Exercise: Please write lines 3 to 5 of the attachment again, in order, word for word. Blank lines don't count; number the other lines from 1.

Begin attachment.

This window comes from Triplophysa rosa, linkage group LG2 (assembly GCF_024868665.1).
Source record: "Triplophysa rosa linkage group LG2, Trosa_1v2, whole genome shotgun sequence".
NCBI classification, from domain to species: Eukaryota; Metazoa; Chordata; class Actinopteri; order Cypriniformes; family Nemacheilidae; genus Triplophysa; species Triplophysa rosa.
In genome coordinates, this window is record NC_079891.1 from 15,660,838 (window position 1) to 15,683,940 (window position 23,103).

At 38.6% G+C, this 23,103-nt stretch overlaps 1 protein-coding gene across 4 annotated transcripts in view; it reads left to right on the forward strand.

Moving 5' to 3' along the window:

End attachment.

NCBI classification, from domain to species: Eukaryota; Metazoa; Chordata; class Actinopteri; order Cypriniformes; family Nemacheilidae; genus Triplophysa; species Triplophysa rosa.
In genome coordinates, this window is record NC_079891.1 from 15,660,838 (window position 1) to 15,683,940 (window position 23,103).

At 38.6% G+C, this 23,103-nt stretch overlaps 1 protein-coding gene across 4 annotated transcripts in view; it reads left to right on the forward strand.